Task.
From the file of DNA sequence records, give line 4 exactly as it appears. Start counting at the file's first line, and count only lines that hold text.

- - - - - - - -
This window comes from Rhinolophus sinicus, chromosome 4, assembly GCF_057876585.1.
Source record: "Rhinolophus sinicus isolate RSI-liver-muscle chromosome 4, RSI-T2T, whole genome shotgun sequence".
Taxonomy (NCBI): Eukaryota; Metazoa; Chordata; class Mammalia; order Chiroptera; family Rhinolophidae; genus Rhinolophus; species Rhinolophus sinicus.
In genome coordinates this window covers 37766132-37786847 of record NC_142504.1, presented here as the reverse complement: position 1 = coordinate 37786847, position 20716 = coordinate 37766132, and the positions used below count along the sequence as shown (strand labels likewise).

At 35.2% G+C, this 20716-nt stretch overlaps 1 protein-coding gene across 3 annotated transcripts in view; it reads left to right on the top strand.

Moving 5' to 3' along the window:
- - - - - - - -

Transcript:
In genome coordinates this window covers 37766132-37786847 of record NC_142504.1, presented here as the reverse complement: position 1 = coordinate 37786847, position 20716 = coordinate 37766132, and the positions used below count along the sequence as shown (strand labels likewise).